Myanmar police use rubber bullets as protesters challenge coup

Thousands of people gathered in cities across Myanmar for a fourth day on Tuesday, defying a ban on protests to oppose the military junta’s overthrow of Aung San Suu Kyi’s government.

Police in the capital Naypyidaw fired rubber bullets at protesters and deployed water cannon against demonstrators in Mandalay, Myanmar’s second-largest city. 

Crowds in Yangon, the commercial capital, were smaller than on previous days after authorities on Monday imposed a ban on crowds of more than five people in cities and escalated their use of force. 

At Yangon’s Hledan junction protesters defied orders to disperse.

“The curfew is illegally announced,” said James, a 33-year-old protester who said the public would accept orders only from their elected leaders.

The growing confrontations raised the spectre of a repeat of the violent crackdowns used against past democratic movements in the country, which prompted the international community to impose sanctions in Myanmar’s final years of military rule. 

The protests came as the second major foreign investor in less than a week pulled out of a business partnership with a company controlled by Myanmar’s military, which faces growing international condemnation for the coup. 

Lim Kaling, a Singapore-based venture capital investor and co-founder of gaming company Razer, said he would sell his stake in the country’s leading cigarette producer. Lim, who has done business in Myanmar since 1993, said he had been monitoring recent events with “grave concern” and was “exploring options for the responsible disposal of this stake”.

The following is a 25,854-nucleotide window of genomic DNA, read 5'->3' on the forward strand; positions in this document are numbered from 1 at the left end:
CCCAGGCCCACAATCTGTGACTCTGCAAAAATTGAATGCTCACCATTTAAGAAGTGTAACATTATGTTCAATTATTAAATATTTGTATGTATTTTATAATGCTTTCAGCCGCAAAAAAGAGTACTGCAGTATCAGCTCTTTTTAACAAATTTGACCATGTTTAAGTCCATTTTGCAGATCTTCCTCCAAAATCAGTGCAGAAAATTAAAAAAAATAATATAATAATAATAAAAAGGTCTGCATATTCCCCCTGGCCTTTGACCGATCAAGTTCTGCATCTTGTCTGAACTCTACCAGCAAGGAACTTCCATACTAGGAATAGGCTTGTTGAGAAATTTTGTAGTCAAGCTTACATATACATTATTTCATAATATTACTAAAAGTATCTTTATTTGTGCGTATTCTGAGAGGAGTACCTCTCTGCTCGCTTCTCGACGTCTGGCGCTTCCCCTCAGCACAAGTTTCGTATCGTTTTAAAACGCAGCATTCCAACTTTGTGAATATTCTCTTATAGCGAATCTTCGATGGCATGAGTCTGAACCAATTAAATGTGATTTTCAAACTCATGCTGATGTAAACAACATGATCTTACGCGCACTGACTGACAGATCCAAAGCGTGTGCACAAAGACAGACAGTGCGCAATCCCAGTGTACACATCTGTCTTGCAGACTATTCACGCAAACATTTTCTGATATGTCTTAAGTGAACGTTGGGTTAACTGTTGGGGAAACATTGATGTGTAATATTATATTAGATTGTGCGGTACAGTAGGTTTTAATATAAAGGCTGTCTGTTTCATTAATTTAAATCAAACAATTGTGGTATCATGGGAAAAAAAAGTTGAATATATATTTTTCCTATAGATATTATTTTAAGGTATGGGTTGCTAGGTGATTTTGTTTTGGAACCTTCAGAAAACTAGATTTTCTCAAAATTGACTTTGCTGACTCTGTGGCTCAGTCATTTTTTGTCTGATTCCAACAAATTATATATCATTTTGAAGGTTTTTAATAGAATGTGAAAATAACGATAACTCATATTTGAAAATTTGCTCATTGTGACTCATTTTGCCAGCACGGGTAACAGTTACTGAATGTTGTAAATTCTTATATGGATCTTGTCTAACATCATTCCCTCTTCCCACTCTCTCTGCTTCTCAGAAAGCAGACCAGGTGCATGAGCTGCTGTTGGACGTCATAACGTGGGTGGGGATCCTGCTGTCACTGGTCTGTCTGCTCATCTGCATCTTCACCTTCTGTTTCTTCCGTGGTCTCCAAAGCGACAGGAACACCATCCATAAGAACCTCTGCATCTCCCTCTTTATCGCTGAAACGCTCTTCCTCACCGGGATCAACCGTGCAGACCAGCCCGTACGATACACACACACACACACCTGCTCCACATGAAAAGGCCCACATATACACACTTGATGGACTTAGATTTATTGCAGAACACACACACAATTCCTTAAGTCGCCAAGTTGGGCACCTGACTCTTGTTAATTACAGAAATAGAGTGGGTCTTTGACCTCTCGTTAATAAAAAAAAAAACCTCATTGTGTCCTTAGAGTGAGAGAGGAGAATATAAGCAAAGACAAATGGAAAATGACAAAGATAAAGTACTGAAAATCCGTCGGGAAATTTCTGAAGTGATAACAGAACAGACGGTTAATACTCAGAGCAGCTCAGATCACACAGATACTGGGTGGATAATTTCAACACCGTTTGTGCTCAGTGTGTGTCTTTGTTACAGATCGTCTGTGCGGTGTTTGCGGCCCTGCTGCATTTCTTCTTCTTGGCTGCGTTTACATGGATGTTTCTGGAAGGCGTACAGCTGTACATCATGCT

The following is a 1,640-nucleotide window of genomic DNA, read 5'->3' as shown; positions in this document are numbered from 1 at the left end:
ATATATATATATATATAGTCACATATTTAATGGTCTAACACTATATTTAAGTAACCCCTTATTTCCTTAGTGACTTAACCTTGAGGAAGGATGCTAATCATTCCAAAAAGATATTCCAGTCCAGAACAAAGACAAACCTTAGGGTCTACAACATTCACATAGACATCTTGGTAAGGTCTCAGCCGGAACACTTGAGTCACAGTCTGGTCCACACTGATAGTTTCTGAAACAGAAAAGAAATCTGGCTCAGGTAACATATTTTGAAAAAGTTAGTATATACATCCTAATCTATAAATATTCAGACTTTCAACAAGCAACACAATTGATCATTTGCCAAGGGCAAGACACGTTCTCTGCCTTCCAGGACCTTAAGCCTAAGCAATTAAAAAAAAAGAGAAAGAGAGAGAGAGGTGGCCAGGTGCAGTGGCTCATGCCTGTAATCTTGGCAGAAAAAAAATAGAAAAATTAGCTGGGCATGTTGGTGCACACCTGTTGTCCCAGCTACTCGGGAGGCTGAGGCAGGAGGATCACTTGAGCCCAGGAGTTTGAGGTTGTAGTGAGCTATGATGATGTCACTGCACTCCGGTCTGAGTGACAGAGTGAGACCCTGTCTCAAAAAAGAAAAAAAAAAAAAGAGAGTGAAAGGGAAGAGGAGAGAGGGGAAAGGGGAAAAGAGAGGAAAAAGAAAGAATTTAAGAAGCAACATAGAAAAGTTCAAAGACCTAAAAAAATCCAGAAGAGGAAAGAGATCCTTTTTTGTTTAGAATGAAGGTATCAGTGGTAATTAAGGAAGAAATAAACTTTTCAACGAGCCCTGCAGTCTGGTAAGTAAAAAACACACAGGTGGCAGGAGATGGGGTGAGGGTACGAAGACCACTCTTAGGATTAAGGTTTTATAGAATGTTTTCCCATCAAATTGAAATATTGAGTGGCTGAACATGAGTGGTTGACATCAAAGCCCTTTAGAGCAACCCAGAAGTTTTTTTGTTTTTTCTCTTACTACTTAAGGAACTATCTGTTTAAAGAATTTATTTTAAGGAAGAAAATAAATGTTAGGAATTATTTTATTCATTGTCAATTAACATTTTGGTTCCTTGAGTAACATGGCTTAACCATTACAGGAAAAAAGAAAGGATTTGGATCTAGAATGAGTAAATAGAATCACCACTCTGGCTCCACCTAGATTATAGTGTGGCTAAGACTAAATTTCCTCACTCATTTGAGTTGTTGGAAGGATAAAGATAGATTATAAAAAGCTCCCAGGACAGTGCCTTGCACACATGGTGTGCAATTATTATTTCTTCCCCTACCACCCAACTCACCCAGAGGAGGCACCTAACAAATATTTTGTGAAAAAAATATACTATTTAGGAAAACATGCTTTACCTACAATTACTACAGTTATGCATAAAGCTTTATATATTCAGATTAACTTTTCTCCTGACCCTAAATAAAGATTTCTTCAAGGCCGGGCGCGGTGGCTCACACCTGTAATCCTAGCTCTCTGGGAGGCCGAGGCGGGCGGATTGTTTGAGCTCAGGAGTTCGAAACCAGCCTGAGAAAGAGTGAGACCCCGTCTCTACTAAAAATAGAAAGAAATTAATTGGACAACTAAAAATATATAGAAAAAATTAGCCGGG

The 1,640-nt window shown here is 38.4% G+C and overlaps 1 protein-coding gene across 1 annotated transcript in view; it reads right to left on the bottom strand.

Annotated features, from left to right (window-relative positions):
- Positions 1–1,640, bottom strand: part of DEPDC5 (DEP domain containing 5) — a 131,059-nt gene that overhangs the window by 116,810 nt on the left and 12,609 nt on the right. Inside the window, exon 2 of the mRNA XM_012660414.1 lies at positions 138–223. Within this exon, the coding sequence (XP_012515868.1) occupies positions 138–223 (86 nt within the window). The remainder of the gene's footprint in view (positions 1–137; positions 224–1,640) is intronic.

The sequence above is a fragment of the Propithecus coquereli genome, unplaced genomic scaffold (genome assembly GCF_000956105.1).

Kirin, the Japanese brewer, said on Friday that it would terminate the two joint ventures it co-owns with military-backed conglomerate Myanmar Economic Holdings. MEHL also controls Virginia Tobacco Co, which it co-owns with Rothmans Myanmar Holdings Singapore, in which Lim has a one-third stake. 

Min Aung Hlaing, the country’s military chief and junta leader, promised continuity in Myanmar’s affairs, including the economy, in a televised speech on Monday evening.

“There will be no change in the foreign policy, government policy and economic policy of the country during the periods we are temporarily taking the state responsibility,” the general said in his first public comments since the coup. The speech began at 8pm, the same time people in Myanmar’s cities were banging on pots and pans in what has become a daily protest ritual. 

The US dismissed the junta chief’s claim that this military government would be “different” from the past ones that ruled Myanmar repressively for almost five decades. 

“We stand with the duly elected representatives of the people of Burma,” the state department said. “We stand with the people of Burma.” 

Jacinda Ardern, prime minister of New Zealand, said her government would suspend all high-level contacts with Myanmar.

The UN Human Rights Council said it planned to convene a special session in Geneva on Friday to discuss “the human rights implications of the crisis in Myanmar”. 

Follow John Reed and Thompson Chau on Twitter: @JohnReedwrites and @tchau01

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